In cosmological perturbation theory, the scalar-vector-tensor decomposition is a decomposition of the most general linearized perturbations of the Friedmann–Lemaître–Robertson–Walker metric into components according to their transformations under spatial rotations. It was first discovered by E. M. Lifshitz in 1946. It follows from Helmholtz's Theorem (see Helmholtz decomposition.) The general metric perturbation has ten degrees of freedom. The decomposition states that the evolution equations for the most general linearized perturbations of the Friedmann–Lemaître–Robertson–Walker metric can be decomposed into four scalars, two divergence-free spatial vector fields (that is, with a spatial index running from 1 to 3), and a traceless, symmetric spatial tensor field with vanishing doubly and singly longitudinal components. The vector and tensor fields each have two independent components, so this decomposition encodes all ten degrees of freedom in the general metric perturbation. Using gauge invariance four of these components (two scalars and a vector field) may be set to zero.
If the perturbed metric where is the perturbation, then the decomposition is as follows,
where the Latin indices i and j run over spatial components (1,…,3). The tensor field is traceless under the spatial part of the background metric (i.e. ). The spatial vector and tensor undergo further decomposition. The vector is written
where and ( is the covariant derivative defined with respect to the spatial metric ). The notation is used because in Fourier space, these equations indicate that the vector points parallel and perpendicular to the direction of the wavevector, respectively. The parallel component can be expressed as the gradient of a scalar, . Thus can be written as a combination of a scalar and a divergenceless, two-component vector.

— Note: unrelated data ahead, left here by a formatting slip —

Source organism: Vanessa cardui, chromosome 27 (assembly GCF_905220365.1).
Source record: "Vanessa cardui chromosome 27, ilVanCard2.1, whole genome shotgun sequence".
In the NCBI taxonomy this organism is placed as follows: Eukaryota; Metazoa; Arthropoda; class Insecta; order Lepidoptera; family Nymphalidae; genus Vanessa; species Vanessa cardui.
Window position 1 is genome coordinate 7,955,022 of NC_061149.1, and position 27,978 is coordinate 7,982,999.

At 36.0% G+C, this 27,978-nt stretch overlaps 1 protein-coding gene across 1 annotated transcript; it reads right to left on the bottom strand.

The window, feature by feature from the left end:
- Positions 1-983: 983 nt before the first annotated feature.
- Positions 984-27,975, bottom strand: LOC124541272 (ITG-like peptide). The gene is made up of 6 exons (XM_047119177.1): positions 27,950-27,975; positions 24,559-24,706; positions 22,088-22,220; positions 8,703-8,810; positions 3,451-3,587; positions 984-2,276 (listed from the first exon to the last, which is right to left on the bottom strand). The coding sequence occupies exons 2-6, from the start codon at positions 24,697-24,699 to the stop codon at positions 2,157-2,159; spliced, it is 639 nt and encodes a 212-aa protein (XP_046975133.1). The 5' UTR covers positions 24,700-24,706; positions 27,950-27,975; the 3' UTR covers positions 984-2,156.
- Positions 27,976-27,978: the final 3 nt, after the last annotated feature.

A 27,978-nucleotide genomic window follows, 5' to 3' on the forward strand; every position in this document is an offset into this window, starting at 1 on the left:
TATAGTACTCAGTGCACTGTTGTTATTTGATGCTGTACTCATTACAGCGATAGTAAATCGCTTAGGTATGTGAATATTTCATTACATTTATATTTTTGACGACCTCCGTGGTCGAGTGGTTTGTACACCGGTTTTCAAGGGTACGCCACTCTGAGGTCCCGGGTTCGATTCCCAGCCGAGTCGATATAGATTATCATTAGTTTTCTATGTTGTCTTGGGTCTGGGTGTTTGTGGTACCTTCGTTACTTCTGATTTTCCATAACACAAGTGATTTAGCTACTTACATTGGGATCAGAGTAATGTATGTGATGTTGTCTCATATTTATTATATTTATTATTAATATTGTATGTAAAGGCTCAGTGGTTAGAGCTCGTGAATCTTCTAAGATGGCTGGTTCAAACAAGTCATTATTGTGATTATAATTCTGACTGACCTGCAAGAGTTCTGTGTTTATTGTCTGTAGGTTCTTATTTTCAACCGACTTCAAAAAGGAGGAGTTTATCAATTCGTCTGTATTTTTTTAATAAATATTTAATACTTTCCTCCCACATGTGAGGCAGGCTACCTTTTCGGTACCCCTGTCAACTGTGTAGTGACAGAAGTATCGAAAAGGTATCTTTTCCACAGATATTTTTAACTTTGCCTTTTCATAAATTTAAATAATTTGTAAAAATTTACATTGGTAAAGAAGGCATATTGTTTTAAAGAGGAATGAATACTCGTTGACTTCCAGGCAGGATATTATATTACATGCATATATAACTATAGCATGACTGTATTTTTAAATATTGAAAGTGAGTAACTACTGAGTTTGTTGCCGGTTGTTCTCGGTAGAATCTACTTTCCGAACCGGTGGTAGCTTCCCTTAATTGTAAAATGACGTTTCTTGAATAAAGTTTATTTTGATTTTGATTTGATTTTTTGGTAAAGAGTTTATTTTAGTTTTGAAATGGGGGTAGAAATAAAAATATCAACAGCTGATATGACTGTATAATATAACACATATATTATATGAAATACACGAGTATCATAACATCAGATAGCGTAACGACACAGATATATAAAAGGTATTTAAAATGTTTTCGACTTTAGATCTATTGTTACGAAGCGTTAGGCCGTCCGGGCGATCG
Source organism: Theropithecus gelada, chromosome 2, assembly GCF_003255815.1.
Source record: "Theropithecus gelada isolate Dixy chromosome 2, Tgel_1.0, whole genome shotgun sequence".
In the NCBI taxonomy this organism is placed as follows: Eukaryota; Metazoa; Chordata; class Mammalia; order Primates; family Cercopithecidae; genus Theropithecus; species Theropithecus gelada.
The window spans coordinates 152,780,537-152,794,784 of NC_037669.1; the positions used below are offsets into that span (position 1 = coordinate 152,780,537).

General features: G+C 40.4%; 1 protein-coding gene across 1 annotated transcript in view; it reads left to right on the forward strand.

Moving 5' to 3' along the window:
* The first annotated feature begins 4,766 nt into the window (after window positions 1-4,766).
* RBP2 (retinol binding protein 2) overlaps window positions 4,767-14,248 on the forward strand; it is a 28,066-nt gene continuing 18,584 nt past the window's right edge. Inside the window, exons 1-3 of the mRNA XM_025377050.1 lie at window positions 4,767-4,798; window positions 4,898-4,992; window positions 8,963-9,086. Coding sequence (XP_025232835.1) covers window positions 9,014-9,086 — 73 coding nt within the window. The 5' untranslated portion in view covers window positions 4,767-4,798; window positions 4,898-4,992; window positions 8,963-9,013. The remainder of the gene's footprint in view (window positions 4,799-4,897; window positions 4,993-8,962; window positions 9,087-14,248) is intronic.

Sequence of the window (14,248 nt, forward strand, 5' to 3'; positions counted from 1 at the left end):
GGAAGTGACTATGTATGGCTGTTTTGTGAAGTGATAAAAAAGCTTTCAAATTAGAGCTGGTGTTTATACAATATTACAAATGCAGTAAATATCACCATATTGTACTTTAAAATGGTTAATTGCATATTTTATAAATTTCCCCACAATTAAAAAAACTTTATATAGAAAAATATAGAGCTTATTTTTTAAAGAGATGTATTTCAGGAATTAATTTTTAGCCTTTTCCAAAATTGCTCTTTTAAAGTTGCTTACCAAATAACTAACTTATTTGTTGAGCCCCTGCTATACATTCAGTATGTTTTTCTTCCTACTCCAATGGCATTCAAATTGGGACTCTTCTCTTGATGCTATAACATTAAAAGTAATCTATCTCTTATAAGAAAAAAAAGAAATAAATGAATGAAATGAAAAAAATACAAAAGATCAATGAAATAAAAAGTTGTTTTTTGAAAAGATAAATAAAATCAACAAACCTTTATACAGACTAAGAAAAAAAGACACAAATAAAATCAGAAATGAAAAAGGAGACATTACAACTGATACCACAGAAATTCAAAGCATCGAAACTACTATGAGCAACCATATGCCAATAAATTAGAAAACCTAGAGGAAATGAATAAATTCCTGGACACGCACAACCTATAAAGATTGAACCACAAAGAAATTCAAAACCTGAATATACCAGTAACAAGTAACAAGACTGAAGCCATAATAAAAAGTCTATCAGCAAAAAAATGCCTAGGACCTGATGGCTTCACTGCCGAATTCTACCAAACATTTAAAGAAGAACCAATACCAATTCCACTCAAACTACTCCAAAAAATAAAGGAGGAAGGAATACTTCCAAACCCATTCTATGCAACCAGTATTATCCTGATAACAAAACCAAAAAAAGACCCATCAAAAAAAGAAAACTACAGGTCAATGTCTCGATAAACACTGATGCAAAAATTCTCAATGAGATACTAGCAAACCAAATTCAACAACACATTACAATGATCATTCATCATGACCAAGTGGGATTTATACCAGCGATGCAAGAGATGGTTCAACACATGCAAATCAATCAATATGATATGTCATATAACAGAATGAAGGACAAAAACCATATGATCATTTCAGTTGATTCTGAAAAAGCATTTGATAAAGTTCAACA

Finally, an analogous decomposition can be performed on the traceless tensor field . It can be written
where is a scalar (the combination of derivatives is set by the condition that be traceless), and
where is a divergenceless spatial vector. This leaves only two independent components of , corresponding to the two polarizations of gravitational waves. (Since the graviton is massless, the two polarizations are orthogonal to the direction of propagation, just like the photon.)
The advantage of this formulation is that the scalar, vector and tensor evolution equations are decoupled. In representation theory, this corresponds to decomposing perturbations under the group of spatial rotations. Two scalar components and one vector component can further be eliminated by gauge transformations. However, the vector components are generally ignored, as there are few known physical processes in which they can be generated. As indicated above, the tensor components correspond to gravitational waves. The tensor is gauge invariant: it does not change under infinitesimal coordinate transformations.